Gotta give the New York Post credit. They sure know how to milk a controversy during a slow news cycle — especially one they create.
On Wednesday, the Post parked a photo of Will Smith’s “Men In Black 3” trailer — his actual trailer, which was parked on the set in Lower Manhattan — on its front cover. The reason? It’s rather big, and the Post figured residents in the Soho neighborhood would be upset. Not that they were, but it makes a good story. (“SoHo rage over Will’s huge trailer,” the paper proclaimed.)
On Thursday, the tabloid followed the “nontroversy” with a day-two story — which also made the cover — gloating that the “Men In Black” production was forced to move Smith’s “53-foot, $9,000-a-week” trailer to a private lot nearby in the wake of the paper’s Pulitzer-worthy coverage. (Seriously, it took four Post reporters – three bylined — to break the trailer story.)
Amid intense pressure from furious residents — egomaniac actor Will Smith begrudgingly moved his starship-sized movie trailer and separate gym trailer from the heart of SoHo to a nearby private parking lot yesterday, just in time to catch the special night rate.
By “intense pressure from furious residents,” the Post means two. Who happened to be walking by … when the tabloid's reporters were waiting for Smith to appear … so they could harass him.
Smith was forced to dock his leased 53-foot double-decker — in town for his "Men in Black 3" shoot — at a "Park Fast" lot half a mile away, after The Post revealed the monstrosity was choking business revenues and filling the streets with exhaust fumes. … Now the "I Am Legend" actor will have to trek to the trailer to get his makeup done, confer with his personal writers and lounge in his marble-floored, 100-inch-screen film room — or walk less than a mile to his own $25,000-a-month Bond Street apartment.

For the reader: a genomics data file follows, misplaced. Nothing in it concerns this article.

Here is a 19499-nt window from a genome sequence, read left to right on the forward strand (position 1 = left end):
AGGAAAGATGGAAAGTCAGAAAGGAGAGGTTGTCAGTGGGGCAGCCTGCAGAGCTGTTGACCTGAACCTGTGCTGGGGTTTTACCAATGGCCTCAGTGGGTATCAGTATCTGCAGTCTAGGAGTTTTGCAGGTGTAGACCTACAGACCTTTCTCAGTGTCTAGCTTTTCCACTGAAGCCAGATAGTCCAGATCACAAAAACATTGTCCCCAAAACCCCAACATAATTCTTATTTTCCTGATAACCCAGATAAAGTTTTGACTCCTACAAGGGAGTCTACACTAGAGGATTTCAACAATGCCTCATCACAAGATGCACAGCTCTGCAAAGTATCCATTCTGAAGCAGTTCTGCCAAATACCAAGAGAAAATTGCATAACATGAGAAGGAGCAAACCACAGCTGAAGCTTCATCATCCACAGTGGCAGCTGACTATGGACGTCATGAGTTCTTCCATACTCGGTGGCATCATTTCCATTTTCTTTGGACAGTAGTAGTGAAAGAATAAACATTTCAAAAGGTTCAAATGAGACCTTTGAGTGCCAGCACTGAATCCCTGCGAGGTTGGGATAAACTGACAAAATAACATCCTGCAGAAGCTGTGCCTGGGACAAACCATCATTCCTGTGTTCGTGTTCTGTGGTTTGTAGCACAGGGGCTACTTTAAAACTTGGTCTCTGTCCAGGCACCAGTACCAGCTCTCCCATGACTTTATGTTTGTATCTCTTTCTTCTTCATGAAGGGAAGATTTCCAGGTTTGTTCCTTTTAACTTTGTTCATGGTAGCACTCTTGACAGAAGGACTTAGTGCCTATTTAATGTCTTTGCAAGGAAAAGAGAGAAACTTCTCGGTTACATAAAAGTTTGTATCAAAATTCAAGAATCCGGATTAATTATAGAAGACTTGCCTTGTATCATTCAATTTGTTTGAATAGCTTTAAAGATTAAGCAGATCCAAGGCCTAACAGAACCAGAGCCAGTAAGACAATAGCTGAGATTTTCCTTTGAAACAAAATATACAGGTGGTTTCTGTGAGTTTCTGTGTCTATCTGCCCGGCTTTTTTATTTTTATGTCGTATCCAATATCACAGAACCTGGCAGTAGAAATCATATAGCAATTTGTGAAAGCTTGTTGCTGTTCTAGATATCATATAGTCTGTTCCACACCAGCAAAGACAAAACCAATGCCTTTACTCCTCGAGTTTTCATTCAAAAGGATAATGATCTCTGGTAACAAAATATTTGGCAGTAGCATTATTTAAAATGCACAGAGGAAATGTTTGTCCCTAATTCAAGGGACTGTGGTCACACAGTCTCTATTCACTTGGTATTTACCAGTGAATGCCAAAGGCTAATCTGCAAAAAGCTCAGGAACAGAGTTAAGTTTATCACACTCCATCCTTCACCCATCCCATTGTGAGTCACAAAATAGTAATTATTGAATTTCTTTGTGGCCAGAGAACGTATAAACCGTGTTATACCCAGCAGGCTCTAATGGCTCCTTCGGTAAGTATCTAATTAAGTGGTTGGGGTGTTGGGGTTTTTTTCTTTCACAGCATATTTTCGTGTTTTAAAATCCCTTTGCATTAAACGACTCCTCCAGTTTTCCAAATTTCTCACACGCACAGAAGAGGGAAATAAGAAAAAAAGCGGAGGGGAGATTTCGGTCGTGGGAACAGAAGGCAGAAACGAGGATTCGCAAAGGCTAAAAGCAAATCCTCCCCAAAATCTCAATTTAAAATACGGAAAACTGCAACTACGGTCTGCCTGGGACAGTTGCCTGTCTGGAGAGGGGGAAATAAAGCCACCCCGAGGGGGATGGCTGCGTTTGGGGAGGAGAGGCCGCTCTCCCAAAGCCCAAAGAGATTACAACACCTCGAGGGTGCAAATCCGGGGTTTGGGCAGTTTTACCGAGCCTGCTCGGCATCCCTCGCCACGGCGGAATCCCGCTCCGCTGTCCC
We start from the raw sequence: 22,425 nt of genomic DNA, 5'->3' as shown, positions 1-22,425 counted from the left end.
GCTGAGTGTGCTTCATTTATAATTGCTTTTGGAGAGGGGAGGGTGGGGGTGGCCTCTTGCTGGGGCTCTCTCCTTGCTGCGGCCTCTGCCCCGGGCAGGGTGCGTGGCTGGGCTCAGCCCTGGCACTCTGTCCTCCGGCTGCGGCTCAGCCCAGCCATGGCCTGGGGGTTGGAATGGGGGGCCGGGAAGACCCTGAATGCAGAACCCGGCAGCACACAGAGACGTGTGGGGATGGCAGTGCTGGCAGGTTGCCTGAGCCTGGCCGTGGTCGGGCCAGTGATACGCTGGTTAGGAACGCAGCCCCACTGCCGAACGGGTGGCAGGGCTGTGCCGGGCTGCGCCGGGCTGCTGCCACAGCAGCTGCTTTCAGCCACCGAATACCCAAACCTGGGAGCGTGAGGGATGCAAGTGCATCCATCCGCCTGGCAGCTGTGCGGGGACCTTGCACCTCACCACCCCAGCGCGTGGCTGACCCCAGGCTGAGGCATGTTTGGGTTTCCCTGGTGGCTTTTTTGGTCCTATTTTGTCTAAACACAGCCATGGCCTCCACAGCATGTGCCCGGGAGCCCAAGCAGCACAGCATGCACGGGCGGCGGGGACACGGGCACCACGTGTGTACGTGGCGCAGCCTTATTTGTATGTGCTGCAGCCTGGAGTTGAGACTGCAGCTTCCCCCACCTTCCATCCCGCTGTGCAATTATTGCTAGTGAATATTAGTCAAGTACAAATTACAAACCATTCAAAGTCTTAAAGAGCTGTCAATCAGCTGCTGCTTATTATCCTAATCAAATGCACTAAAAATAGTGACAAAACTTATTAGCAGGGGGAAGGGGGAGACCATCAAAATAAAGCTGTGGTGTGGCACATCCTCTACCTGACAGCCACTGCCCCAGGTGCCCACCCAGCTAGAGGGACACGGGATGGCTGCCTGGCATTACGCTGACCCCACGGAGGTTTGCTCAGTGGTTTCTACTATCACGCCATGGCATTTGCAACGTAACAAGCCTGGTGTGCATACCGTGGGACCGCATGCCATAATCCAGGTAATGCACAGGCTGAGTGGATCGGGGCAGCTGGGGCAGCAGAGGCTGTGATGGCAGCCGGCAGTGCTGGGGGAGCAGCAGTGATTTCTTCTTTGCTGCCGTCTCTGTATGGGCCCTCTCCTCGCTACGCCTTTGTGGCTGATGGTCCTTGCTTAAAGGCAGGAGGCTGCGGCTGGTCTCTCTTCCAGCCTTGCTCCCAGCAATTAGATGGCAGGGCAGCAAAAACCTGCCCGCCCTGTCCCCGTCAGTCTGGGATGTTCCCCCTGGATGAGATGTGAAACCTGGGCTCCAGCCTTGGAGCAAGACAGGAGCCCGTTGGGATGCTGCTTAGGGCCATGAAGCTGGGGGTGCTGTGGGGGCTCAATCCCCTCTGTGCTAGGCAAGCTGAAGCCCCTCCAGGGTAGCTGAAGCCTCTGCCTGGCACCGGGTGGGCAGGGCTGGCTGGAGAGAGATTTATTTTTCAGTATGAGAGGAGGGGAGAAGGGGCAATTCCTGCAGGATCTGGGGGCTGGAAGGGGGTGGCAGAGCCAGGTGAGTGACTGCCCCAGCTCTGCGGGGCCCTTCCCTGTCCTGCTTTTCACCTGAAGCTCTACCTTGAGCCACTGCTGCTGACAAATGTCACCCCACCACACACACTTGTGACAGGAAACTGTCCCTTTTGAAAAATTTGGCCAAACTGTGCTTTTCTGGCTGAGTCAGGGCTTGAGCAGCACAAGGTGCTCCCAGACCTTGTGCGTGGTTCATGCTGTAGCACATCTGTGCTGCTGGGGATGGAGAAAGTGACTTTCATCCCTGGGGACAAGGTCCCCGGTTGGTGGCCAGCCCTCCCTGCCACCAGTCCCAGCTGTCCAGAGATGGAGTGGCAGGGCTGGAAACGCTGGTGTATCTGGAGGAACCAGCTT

The paper also got someone to ask Mayor Bloomberg — who’s built part of his term as mayor luring Hollywood productions to the city — during his daily press briefing about it.
"Why you need a trailer that big — I didn't know trailers came that big," Bloomberg said. "If lots of people showed up with 'em, we'd certainly have to do something."
Despite no official complaints from residents — as Capital New York's Tom McGeveran pointed out on Wednesday and confirmed by the Post on Thursday — the Mayor’s office decided to make the studio move it anyway.
"To balance the interests of the production and the neighborhood, we have instructed 'Men in Black 3' to relocate the trailer to a private lot," the Mayor's Office of Film, Theater and Broadcasting said in a statement.
Not to be outdone, the Post found a city official to give the money quote.
"Hardworking New Yorkers have a right to wake up in the morning and not find a cruise ship parked out in front of their house," public safety committee chair Peter Vallone Jr. told the paper. "This is New York, not Hollywood. We don't roll that way."